In a different year, a different city, a different era, a 1-0 United States Men’s National Team home victory over Costa Rica may have been a ho-hum, run-of-the-mill result ground out in front of a sellout crowd.
But this was Denver, Colorado. It was 2013, and that year’s month of March was particularly intense as far as winter storms go. And it was an era of US Soccer that was proving to be particularly troublesome to the team and its supporters.
What transpired was a scene that should be burned into the minds of American soccer fans. One could argue the match should have been postponed before it even started. But you have to wonder if both parties involved knew it favored them both for the match to carry out on the evening of March 22nd.
– For the United States, between a disappointing road loss to Honduras, a multitude of injuries, and the public airing of personal gripes from 11 anonymous players on the team, the best way to quell the growing discontent was to get it out of the way. It was going to go down on Friday night, one way or the other.
– And as far as Costa Rica was concerned, what better time to face a better team than when turmoil is raging? The US had crumbled on the road with leads recently, and while they were at home they were still fielding second or third choice players (such as Demarcus Beasley at left back). All of the negativity that had embroiled the Americans made this a ripe opportunity to prey upon their vulnerability.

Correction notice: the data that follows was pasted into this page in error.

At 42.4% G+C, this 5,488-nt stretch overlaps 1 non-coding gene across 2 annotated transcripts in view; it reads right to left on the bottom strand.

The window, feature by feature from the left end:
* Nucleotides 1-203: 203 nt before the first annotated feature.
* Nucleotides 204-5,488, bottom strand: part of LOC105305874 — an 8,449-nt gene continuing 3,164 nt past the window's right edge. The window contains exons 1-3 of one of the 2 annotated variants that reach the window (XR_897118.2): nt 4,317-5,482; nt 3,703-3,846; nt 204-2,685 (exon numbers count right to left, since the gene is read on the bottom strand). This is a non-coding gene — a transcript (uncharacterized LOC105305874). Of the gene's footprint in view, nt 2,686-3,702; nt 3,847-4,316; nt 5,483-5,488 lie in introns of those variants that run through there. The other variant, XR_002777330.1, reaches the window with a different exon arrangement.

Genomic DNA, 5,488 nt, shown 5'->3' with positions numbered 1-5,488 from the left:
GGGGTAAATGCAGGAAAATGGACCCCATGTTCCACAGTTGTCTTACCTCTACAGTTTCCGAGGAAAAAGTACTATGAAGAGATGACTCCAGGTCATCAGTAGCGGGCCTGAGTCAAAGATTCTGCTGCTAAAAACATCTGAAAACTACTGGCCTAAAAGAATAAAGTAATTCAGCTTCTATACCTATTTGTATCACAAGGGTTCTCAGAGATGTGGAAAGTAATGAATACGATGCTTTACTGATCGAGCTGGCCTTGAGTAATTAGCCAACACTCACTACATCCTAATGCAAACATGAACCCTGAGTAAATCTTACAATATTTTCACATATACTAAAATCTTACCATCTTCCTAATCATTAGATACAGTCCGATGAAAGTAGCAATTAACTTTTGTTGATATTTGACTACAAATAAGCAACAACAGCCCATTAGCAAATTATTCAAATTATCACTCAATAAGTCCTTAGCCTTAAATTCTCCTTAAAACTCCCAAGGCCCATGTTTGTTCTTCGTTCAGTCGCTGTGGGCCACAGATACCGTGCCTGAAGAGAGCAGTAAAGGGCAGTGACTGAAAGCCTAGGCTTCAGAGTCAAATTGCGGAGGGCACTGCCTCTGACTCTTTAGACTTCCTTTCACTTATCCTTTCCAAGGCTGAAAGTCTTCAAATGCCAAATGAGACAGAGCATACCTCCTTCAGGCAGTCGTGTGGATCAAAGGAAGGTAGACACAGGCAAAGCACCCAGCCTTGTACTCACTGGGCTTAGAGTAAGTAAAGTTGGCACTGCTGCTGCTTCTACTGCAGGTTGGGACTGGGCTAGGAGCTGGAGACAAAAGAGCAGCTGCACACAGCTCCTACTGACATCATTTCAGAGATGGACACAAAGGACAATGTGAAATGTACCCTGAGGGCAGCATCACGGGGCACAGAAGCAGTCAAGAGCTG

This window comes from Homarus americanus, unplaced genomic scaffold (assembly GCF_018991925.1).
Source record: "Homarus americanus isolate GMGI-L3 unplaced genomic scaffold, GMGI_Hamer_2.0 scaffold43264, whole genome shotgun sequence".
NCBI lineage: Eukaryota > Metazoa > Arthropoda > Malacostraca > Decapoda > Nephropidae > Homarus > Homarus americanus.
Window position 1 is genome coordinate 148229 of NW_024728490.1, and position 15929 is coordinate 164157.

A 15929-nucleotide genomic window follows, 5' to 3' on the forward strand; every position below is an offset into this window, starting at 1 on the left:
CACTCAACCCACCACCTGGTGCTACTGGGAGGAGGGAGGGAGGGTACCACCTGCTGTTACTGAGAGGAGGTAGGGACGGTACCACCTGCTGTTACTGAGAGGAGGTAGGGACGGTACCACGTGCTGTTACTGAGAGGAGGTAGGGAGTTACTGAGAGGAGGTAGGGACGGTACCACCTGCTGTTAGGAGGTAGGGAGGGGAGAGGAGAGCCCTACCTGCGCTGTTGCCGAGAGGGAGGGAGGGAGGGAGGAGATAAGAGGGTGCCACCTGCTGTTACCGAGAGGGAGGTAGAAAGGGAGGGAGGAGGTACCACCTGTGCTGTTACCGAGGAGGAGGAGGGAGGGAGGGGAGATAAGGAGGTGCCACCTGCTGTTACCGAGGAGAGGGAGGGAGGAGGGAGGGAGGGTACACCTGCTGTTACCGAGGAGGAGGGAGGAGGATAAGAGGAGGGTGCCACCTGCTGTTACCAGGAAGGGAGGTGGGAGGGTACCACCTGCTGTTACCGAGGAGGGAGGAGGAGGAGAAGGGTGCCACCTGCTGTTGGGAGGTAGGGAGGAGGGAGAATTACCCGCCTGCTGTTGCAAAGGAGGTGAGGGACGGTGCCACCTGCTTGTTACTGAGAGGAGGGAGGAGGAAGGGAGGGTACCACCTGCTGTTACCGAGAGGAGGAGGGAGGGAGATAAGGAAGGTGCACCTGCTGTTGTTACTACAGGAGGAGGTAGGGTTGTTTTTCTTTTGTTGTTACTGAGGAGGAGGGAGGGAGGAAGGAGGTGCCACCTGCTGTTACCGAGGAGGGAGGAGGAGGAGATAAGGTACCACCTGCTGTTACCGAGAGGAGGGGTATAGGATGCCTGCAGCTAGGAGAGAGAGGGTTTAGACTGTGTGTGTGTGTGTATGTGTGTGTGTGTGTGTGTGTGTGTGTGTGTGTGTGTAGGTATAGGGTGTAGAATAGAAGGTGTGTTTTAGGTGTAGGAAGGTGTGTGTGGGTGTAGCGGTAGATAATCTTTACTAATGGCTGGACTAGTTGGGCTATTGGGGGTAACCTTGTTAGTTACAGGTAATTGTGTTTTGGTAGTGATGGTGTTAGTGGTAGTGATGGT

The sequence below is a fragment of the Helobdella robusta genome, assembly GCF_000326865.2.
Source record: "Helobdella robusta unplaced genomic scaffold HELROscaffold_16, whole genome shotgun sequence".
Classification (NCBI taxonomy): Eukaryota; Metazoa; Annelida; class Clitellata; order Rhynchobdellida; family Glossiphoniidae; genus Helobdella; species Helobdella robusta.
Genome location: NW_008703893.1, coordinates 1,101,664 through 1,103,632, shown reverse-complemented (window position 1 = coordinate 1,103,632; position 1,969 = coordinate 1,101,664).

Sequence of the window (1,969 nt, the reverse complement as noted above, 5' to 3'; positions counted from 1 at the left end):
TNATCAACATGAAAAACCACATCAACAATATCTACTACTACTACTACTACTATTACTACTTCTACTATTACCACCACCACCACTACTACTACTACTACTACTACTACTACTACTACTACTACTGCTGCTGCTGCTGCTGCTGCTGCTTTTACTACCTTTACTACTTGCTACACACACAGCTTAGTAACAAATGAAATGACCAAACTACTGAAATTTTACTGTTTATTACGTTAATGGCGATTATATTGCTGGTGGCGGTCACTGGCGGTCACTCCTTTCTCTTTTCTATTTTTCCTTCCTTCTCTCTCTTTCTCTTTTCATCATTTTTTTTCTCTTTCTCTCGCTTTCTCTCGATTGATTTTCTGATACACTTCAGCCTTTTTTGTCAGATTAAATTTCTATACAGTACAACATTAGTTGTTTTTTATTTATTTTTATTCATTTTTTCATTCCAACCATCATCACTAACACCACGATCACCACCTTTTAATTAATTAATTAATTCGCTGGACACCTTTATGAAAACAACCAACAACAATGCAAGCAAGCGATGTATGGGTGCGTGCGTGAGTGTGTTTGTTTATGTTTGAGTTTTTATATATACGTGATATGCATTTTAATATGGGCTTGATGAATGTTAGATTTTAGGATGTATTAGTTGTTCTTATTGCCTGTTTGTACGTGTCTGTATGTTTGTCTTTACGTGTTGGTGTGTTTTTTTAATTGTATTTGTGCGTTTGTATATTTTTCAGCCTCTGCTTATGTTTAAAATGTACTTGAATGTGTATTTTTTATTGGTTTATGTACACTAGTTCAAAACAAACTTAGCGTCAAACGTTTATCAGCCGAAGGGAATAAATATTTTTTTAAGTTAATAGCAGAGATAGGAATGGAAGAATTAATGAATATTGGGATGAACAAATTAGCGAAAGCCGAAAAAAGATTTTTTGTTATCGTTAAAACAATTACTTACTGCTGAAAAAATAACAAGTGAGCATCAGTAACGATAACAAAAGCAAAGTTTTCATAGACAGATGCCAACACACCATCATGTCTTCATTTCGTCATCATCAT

And so the whistle blew, and it snowed. And snowed. And snowed some more. The grounds crew grabbed their shovels and cleared the lines, and the accumulation quickly returned. Their effort on the night was remarkable, trying to facilitate the completion of the match. Jermaine Jones’ looked more like an old man with the snowflakes dusting his dark hair. The fans on hand were reveling in this stadium turned winter wonderland.
As for the players, they simply gutted it out. They went to ground in shorts and short sleeves, unfazed by the chilly powder. When the Match Commissioner had determined that enough was enough, the players converged on referee Joel Aguilar and convinced him to play out the remaining 35 minutes.
The scoresheet shows a 16th minute goal from Clint Dempsey and a few yellow cards. But that fails to paint the true picture. The tapestry of red, white, and blue – with a great bit more white than usual – leaves an indelible image of a defining moment in U.S. Soccer history. On the surface it was a pedestrian 1-0 victory over a CONCACAF Hexagonal rival; but those who held out for the final result were treated to a match to remember.
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